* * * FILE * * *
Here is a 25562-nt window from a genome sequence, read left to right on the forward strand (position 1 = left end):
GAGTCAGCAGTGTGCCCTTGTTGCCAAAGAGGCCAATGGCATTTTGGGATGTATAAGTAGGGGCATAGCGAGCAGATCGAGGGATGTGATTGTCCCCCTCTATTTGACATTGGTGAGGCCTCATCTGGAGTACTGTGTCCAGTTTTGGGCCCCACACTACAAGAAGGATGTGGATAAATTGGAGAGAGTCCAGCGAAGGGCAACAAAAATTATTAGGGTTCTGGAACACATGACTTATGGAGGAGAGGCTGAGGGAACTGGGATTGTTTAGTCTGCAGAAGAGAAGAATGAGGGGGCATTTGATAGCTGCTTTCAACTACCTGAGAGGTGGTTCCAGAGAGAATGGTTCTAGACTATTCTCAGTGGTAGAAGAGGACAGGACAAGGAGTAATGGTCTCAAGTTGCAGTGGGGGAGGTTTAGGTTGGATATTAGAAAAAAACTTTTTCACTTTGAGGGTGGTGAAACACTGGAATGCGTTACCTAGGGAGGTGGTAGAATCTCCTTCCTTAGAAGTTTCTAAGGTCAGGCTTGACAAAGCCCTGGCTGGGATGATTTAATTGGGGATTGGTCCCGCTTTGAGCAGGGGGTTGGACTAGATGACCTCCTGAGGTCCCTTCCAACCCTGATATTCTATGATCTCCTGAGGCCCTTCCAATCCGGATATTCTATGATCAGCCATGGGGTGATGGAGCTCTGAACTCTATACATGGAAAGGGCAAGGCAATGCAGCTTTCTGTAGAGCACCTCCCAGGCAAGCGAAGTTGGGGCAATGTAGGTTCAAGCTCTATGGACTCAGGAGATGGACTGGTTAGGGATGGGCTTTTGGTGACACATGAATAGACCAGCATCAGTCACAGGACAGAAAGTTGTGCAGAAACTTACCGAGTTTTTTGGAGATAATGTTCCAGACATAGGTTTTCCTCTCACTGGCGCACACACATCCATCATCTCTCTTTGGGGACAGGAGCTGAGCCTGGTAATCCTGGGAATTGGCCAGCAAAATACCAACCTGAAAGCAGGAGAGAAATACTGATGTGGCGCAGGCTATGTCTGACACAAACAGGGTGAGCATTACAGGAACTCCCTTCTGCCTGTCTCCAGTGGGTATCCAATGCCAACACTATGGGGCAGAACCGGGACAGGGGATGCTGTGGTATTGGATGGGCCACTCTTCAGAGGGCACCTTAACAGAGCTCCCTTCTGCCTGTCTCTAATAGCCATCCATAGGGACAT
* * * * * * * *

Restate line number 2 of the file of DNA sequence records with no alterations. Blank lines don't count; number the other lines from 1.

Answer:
GAGTCAGCAGTGTGCCCTTGTTGCCAAAGAGGCCAATGGCATTTTGGGATGTATAAGTAGGGGCATAGCGAGCAGATCGAGGGATGTGATTGTCCCCCTCTATTTGACATTGGTGAGGCCTCATCTGGAGTACTGTGTCCAGTTTTGGGCCCCACACTACAAGAAGGATGTGGATAAATTGGAGAGAGTCCAGCGAAGGGCAACAAAAATTATTAGGGTTCTGGAACACATGACTTATGGAGGAGAGGCTGAGGGAACTGGGATTGTTTAGTCTGCAGAAGAGAAGAATGAGGGGGCATTTGATAGCTGCTTTCAACTACCTGAGAGGTGGTTCCAGAGAGAATGGTTCTAGACTATTCTCAGTGGTAGAAGAGGACAGGACAAGGAGTAATGGTCTCAAGTTGCAGTGGGGGAGGTTTAGGTTGGATATTAGAAAAAAACTTTTTCACTTTGAGGGTGGTGAAACACTGGAATGCGTTACCTAGGGAGGTGGTAGAATCTCCTTCCTTAGAAGTTTCTAAGGTCAGGCTTGACAAAGCCCTGGCTGGGATGATTTAATTGGGGATTGGTCCCGCTTTGAGCAGGGGGTTGGACTAGATGACCTCCTGAGGTCCCTTCCAACCCTGATATTCTATGATCTCCTGAGGCCCTTCCAATCCGGATATTCTATGATCAGCCATGGGGTGATGGAGCTCTGAACTCTATACATGGAAAGGGCAAGGCAATGCAGCTTTCTGTAGAGCACCTCCCAGGCAAGCGAAGTTGGGGCAATGTAGGTTCAAGCTCTATGGACTCAGGAGATGGACTGGTTAGGGATGGGCTTTTGGTGACACATGAATAGACCAGCATCAGTCACAGGACAGAAAGTTGTGCAGAAACTTACCGAGTTTTTTGGAGATAATGTTCCAGACATAGGTTTTCCTCTCACTGGCGCACACACATCCATCATCTCTCTTTGGGGACAGGAGCTGAGCCTGGTAATCCTGGGAATTGGCCAGCAAAATACCAACCTGAAAGCAGGAGAGAAATACTGATGTGGCGCAGGCTATGTCTGACACAAACAGGGTGAGCATTACAGGAACTCCCTTCTGCCTGTCTCCAGTGGGTATCCAATGCCAACACTATGGGGCAGAACCGGGACAGGGGATGCTGTGGTATTGGATGGGCCACTCTTCAGAGGGCACCTTAACAGAGCTCCCTTCTGCCTGTCTCTAATAGCCATCCATAGGGACAT